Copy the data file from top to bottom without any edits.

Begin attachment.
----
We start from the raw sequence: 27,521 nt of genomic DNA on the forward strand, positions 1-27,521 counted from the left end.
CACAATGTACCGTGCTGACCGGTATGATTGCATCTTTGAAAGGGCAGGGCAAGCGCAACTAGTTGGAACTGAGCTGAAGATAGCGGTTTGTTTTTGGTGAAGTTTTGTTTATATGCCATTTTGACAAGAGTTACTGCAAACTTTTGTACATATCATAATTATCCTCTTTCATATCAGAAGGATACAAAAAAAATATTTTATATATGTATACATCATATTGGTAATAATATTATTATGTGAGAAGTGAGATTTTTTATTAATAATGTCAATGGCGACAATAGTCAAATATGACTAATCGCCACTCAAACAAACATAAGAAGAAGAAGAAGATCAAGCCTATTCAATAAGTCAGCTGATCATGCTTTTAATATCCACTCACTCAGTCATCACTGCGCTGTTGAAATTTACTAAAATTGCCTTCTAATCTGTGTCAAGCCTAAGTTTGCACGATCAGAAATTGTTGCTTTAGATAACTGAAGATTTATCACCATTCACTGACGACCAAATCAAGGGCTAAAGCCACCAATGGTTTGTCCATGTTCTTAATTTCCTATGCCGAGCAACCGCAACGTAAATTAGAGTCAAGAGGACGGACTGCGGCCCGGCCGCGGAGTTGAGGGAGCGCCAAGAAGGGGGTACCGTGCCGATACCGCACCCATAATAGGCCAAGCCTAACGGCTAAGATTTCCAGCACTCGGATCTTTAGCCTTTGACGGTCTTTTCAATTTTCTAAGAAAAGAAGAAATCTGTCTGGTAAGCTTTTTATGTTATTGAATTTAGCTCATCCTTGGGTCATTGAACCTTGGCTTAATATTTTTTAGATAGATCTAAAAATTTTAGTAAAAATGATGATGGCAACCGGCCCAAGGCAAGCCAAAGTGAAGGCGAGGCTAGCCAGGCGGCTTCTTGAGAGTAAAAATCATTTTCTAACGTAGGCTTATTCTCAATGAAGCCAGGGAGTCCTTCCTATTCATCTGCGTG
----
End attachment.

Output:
We start from the raw sequence: 27,521 nt of genomic DNA on the forward strand, positions 1-27,521 counted from the left end.
CACAATGTACCGTGCTGACCGGTATGATTGCATCTTTGAAAGGGCAGGGCAAGCGCAACTAGTTGGAACTGAGCTGAAGATAGCGGTTTGTTTTTGGTGAAGTTTTGTTTATATGCCATTTTGACAAGAGTTACTGCAAACTTTTGTACATATCATAATTATCCTCTTTCATATCAGAAGGATACAAAAAAAATATTTTATATATGTATACATCATATTGGTAATAATATTATTATGTGAGAAGTGAGATTTTTTATTAATAATGTCAATGGCGACAATAGTCAAATATGACTAATCGCCACTCAAACAAACATAAGAAGAAGAAGAAGATCAAGCCTATTCAATAAGTCAGCTGATCATGCTTTTAATATCCACTCACTCAGTCATCACTGCGCTGTTGAAATTTACTAAAATTGCCTTCTAATCTGTGTCAAGCCTAAGTTTGCACGATCAGAAATTGTTGCTTTAGATAACTGAAGATTTATCACCATTCACTGACGACCAAATCAAGGGCTAAAGCCACCAATGGTTTGTCCATGTTCTTAATTTCCTATGCCGAGCAACCGCAACGTAAATTAGAGTCAAGAGGACGGACTGCGGCCCGGCCGCGGAGTTGAGGGAGCGCCAAGAAGGGGGTACCGTGCCGATACCGCACCCATAATAGGCCAAGCCTAACGGCTAAGATTTCCAGCACTCGGATCTTTAGCCTTTGACGGTCTTTTCAATTTTCTAAGAAAAGAAGAAATCTGTCTGGTAAGCTTTTTATGTTATTGAATTTAGCTCATCCTTGGGTCATTGAACCTTGGCTTAATATTTTTTAGATAGATCTAAAAATTTTAGTAAAAATGATGATGGCAACCGGCCCAAGGCAAGCCAAAGTGAAGGCGAGGCTAGCCAGGCGGCTTCTTGAGAGTAAAAATCATTTTCTAACGTAGGCTTATTCTCAATGAAGCCAGGGAGTCCTTCCTATTCATCTGCGTG